Photo credit Thomas Kölsch
CHRISTINE STEPHAN is a German jazz magazine publisher. She started JAZZTHETIK in 1987. This interview with Sebastian celebrates the 30th anniversary:
LondonJazz News: What was your main objective when you started up JAZZTHETIK?
Christine Stephan: The main reason was that I wanted to read a magazine which would have things in it that were of interest to me. That was why I started JAZZTHETIK.
LJN: Did the magazine get established quite quicky, or were the early stages an uphill struggle?
CS: Actually both. On the one hand it was plain sailing, because at the time the only jazz media around in Germany were tired and boring. So JAZZTHETIK with its professional layout, etc, came across well. On the other hand we had the plusses and the minuses that most start-ups: all of the excitement but not enough expertise.
LJN: Who is still left from the original team which started it?
CS: In fact it is only my advertising department – and she will be going into retirement at the end of the year. The Editor from then still works with us occasionally as a reviewer. JAZZTHETIK does have a substantial solid core of “fixed but free” colleagues who have been determining the way the magazine looks, feels and operates, both editorially and from a design perspective. Among the freelancers a large number have stayed loyal to us – but we also have good new people joining us all the time.
LJN: Have there been particular noteworthy successes?
CS: Well one definite success is that, in spite of all the prophecies of doom, the magazine is still there, and that compared to other magazines things go well, and are getting better. I suspect that the same is true for a lot of specialized magazines, but not for publications aimed at the general reader. I ask myself what there is for us to be proud of – apart from having been headstrong. Perhaps there are the opportunities that we have given to a lot of young people to gain first-hand experience of publishing, which has included employing apprentices. I do believe that one has to be flexible when it comes to the product, but on the other hand one should never barter one’s soul.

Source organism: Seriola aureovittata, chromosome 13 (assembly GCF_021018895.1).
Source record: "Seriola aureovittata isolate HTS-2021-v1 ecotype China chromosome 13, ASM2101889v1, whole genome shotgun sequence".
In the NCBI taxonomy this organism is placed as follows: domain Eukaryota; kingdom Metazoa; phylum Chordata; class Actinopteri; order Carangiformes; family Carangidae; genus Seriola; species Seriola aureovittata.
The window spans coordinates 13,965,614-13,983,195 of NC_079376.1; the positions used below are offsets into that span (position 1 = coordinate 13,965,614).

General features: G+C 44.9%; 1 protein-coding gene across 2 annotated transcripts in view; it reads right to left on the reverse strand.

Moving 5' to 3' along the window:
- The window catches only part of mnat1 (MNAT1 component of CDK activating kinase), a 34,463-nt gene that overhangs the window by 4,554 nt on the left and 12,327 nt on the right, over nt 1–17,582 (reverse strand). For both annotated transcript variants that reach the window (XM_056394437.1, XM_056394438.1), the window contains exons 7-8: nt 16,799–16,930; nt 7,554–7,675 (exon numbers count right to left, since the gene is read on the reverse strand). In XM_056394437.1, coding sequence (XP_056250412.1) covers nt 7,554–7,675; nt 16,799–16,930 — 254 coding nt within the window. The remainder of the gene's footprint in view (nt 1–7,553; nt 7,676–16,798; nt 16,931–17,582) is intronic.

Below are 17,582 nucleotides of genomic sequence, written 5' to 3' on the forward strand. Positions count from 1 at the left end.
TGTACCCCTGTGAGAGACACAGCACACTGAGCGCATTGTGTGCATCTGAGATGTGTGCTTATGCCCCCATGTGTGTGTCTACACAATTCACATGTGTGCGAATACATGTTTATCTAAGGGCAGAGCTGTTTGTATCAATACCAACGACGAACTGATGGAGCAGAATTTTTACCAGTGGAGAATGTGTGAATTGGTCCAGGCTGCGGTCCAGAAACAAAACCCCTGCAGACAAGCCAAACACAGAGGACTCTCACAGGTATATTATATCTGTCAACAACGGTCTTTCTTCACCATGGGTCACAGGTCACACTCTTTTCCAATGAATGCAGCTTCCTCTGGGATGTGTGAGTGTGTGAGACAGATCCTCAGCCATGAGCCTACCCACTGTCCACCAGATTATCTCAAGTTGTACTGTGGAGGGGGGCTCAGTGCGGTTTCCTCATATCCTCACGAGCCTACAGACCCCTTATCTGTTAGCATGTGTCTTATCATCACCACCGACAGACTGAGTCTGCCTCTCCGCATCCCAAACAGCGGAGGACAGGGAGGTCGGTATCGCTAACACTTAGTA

JAZZTHETIK has always been a bit diva-ish, and they don’t allow themselves to be blown off course.
LJN: What were the toughest moments?
CS: Hm, that’s a tricky one. Yes there have frequently been times in the past 30 years when things got really difficult, but somehow it always turned out right in the end. When I compare the issues of the magazine we are putting out these days with the first ones we did back then, I can only say that things now are far better than they were. There is a proverb that one grows through doing things. And that is as true for magazines as for the people who make them.
LJN: Was it six issues a year from the start?
CS: No. In our first few years we would publish 11 issues a year. Then we moved to a double-issue in the summer and another one in the winter. We’ve been publishing every two months since about 2010.
LJN: Do you feel that jazz in Germany these days is more open to women as performers?
CS: From the time I spend at concerts and festivals what I see is that there are a large number of wonderful and fully fledged women jazz artists. A musician herself would be able to answer the conditions they face better than I can, but I would guess things are not much different in jazz from the way they are in other areas.
LJN: And what about for a woman to become a magazine publisher?
CS: I don’t really understand the question. Do you mean is it easier for a woman to publish a magazine in Germany? I don’t think so, because things here are like they are everywhere. How it would be if I were a man is something I can’t really answer.
|Christine Stephan welcoming Evan Parker to the
JAZZTHETIK stand at jazzahead! in 2016
LJN: What will you be doing to celebrate the 30th anniversary?
CS: What we’ll do for the birthday itself I don’t know yet, but JAZZTHETIK will be throwing a birthday party at jazzahead!, the trade fair in Bremen at the end of April. I won’t reveal the details, but all are definitely invited to celebrate with us.
LJN: What are your new projects?
CS: Oh yes, I do have a few plans up my sleeve, and I am having a lot of fun bringing these new things forward. But I prefer not to talk about eggs until they are hatched.
Sebastian writes a regular bi-monthly London Column for JAZZTHETIK magazine. The next issue will have a feature about UK jazz musicians who (like JAZZTHETIK itself) were born in 1987.